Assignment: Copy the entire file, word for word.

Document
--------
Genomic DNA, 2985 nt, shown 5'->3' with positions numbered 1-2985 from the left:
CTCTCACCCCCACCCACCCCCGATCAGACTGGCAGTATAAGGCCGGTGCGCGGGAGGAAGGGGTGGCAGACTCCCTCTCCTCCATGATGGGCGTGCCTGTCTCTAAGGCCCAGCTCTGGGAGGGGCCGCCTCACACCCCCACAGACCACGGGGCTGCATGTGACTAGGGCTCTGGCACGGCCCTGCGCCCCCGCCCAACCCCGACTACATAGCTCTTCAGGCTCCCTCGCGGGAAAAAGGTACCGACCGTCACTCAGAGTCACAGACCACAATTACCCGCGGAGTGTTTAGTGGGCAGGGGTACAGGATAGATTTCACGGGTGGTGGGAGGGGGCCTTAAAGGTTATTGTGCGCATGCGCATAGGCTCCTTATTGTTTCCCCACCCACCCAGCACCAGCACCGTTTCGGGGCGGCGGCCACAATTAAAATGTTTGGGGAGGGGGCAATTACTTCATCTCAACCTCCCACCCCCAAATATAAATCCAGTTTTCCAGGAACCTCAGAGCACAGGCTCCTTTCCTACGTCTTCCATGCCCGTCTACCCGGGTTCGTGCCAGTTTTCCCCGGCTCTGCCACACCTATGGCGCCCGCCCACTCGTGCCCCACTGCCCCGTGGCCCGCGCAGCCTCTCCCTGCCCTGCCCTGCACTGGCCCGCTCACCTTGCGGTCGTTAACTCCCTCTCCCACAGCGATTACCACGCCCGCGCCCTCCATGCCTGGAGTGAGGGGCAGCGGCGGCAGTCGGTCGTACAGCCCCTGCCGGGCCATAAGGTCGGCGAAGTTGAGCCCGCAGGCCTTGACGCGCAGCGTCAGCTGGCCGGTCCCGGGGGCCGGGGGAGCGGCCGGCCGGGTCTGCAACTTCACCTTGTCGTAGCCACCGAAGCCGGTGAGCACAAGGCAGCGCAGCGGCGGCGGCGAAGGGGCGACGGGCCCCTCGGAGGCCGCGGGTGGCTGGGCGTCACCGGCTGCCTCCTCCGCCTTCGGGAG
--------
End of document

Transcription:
Genomic DNA, 2985 nt, shown 5'->3' with positions numbered 1-2985 from the left:
CTCTCACCCCCACCCACCCCCGATCAGACTGGCAGTATAAGGCCGGTGCGCGGGAGGAAGGGGTGGCAGACTCCCTCTCCTCCATGATGGGCGTGCCTGTCTCTAAGGCCCAGCTCTGGGAGGGGCCGCCTCACACCCCCACAGACCACGGGGCTGCATGTGACTAGGGCTCTGGCACGGCCCTGCGCCCCCGCCCAACCCCGACTACATAGCTCTTCAGGCTCCCTCGCGGGAAAAAGGTACCGACCGTCACTCAGAGTCACAGACCACAATTACCCGCGGAGTGTTTAGTGGGCAGGGGTACAGGATAGATTTCACGGGTGGTGGGAGGGGGCCTTAAAGGTTATTGTGCGCATGCGCATAGGCTCCTTATTGTTTCCCCACCCACCCAGCACCAGCACCGTTTCGGGGCGGCGGCCACAATTAAAATGTTTGGGGAGGGGGCAATTACTTCATCTCAACCTCCCACCCCCAAATATAAATCCAGTTTTCCAGGAACCTCAGAGCACAGGCTCCTTTCCTACGTCTTCCATGCCCGTCTACCCGGGTTCGTGCCAGTTTTCCCCGGCTCTGCCACACCTATGGCGCCCGCCCACTCGTGCCCCACTGCCCCGTGGCCCGCGCAGCCTCTCCCTGCCCTGCCCTGCACTGGCCCGCTCACCTTGCGGTCGTTAACTCCCTCTCCCACAGCGATTACCACGCCCGCGCCCTCCATGCCTGGAGTGAGGGGCAGCGGCGGCAGTCGGTCGTACAGCCCCTGCCGGGCCATAAGGTCGGCGAAGTTGAGCCCGCAGGCCTTGACGCGCAGCGTCAGCTGGCCGGTCCCGGGGGCCGGGGGAGCGGCCGGCCGGGTCTGCAACTTCACCTTGTCGTAGCCACCGAAGCCGGTGAGCACAAGGCAGCGCAGCGGCGGCGGCGAAGGGGCGACGGGCCCCTCGGAGGCCGCGGGTGGCTGGGCGTCACCGGCTGCCTCCTCCGCCTTCGGGAG